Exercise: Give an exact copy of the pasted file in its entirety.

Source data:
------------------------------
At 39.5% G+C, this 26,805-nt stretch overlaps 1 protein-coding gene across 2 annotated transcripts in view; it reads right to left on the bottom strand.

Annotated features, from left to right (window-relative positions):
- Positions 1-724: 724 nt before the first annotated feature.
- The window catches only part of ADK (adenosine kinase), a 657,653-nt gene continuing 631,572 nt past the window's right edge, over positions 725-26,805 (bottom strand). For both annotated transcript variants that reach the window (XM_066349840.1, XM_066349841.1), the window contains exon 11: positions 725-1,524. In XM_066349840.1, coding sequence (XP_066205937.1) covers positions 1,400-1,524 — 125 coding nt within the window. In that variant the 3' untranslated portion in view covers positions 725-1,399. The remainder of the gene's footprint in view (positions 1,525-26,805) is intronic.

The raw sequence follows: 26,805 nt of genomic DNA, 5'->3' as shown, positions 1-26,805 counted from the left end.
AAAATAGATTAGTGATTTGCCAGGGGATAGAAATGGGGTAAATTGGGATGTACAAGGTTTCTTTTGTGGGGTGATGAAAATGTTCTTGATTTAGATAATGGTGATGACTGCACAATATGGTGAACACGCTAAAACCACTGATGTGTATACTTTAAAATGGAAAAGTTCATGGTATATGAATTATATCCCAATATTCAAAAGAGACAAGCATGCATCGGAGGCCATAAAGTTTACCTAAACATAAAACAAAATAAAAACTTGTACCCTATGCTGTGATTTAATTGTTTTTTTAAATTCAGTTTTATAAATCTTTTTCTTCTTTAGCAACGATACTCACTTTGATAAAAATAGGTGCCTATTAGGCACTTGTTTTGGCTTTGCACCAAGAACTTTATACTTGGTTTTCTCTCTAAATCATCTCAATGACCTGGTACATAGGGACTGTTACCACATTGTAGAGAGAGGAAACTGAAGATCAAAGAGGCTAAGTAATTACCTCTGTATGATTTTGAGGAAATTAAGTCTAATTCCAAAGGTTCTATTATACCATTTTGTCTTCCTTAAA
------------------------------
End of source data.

At 39.5% G+C, this 26,805-nt stretch overlaps 1 protein-coding gene across 2 annotated transcripts in view; it reads right to left on the bottom strand.

Annotated features, from left to right (window-relative positions):
- Positions 1-724: 724 nt before the first annotated feature.
- The window catches only part of ADK (adenosine kinase), a 657,653-nt gene continuing 631,572 nt past the window's right edge, over positions 725-26,805 (bottom strand). For both annotated transcript variants that reach the window (XM_066349840.1, XM_066349841.1), the window contains exon 11: positions 725-1,524. In XM_066349840.1, coding sequence (XP_066205937.1) covers positions 1,400-1,524 — 125 coding nt within the window. In that variant the 3' untranslated portion in view covers positions 725-1,399. The remainder of the gene's footprint in view (positions 1,525-26,805) is intronic.

The raw sequence follows: 26,805 nt of genomic DNA, 5'->3' as shown, positions 1-26,805 counted from the left end.
AAAATAGATTAGTGATTTGCCAGGGGATAGAAATGGGGTAAATTGGGATGTACAAGGTTTCTTTTGTGGGGTGATGAAAATGTTCTTGATTTAGATAATGGTGATGACTGCACAATATGGTGAACACGCTAAAACCACTGATGTGTATACTTTAAAATGGAAAAGTTCATGGTATATGAATTATATCCCAATATTCAAAAGAGACAAGCATGCATCGGAGGCCATAAAGTTTACCTAAACATAAAACAAAATAAAAACTTGTACCCTATGCTGTGATTTAATTGTTTTTTTAAATTCAGTTTTATAAATCTTTTTCTTCTTTAGCAACGATACTCACTTTGATAAAAATAGGTGCCTATTAGGCACTTGTTTTGGCTTTGCACCAAGAACTTTATACTTGGTTTTCTCTCTAAATCATCTCAATGACCTGGTACATAGGGACTGTTACCACATTGTAGAGAGAGGAAACTGAAGATCAAAGAGGCTAAGTAATTACCTCTGTATGATTTTGAGGAAATTAAGTCTAATTCCAAAGGTTCTATTATACCATTTTGTCTTCCTTAAA